I’ll be super honest. I’ve kept my absorbtion of Red Dead Redemption 2 coverage to a minimum. Rockstar’s games don’t grab my interest and the air that has surrounded this game makes me doubtful that much good can came out of discussion (beyond helping to re-broach labour in games as an issue in a more forward-facing direction). That’s leaving aside my personal doubts about centring discussion on a a product like Red Dead – why should I add my fuel to its fire?
With that said, I think bringing back the letter series for this is a worthwhile venture. I think the way that Walker talks about labour is really helpful, particularly in finding a way to discuss it in its own context, giving it a kind of benefit-of-the-doubt without that becoming an erasure of that doubt.
Not everyone will read to the bottom (I think you should – especially if you might be thinking “why is an article about this game on Waypoint?”), so I’ll excerpt this as my tease and justification for why you likely should.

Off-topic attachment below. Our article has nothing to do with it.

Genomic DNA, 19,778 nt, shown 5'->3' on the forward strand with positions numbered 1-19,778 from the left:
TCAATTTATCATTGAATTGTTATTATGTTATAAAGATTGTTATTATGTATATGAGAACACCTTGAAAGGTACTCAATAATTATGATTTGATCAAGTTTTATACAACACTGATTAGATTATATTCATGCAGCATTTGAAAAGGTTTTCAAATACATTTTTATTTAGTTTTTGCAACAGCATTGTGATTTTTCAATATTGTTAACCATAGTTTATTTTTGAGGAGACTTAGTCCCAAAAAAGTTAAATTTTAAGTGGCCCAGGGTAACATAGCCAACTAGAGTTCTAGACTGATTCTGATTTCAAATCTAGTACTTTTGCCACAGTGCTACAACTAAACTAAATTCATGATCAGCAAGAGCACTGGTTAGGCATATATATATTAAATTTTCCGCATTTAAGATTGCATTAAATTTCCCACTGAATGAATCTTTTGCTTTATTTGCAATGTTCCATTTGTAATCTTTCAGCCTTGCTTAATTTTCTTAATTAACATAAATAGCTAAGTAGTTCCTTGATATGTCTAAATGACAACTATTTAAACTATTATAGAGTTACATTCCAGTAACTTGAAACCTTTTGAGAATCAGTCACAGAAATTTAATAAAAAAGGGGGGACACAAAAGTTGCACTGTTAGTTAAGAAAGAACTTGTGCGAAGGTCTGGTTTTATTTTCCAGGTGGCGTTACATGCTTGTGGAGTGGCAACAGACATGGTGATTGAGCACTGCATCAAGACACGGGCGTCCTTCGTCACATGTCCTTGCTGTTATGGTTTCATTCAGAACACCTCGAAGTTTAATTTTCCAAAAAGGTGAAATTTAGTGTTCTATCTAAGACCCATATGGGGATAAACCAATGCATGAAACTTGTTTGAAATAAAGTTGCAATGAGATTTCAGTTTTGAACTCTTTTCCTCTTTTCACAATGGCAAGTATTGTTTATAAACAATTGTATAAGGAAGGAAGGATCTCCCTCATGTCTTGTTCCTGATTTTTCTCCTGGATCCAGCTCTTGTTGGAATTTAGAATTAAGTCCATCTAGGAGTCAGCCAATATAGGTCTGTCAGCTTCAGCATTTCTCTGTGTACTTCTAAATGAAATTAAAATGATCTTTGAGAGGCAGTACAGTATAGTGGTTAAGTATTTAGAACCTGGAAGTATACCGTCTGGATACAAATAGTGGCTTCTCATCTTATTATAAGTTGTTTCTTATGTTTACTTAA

When we ignore or undersell the flaws in a work like RDR2 (which is not unique in the reported conditions of its production, but which is a flashpoint for games culture to work through our understanding of labor rights), we help in the hawking of a neoliberal myth about artists: that all great creation requires the volunteer destruction of the self. The truth is the opposite. In its best, least alienated form, creative work is rejuvenating and fulfilling, connecting us to each other and to the deeper parts of ourselves.
All of which is to say that when we ignore the ways in which RDR2 stumbles as a work, it gives ammunition to those who want to argue that “perfection takes sacrifice,” or some other bromide that fails to understand that “sacrifices” in the labor market aren’t evaporated into the air, but deposited into someone else’s bank account.
You’ve got a tough act to follow, Klepek…
(P.S. That BBC Radio 4 link/explainer on alienation? Choice.)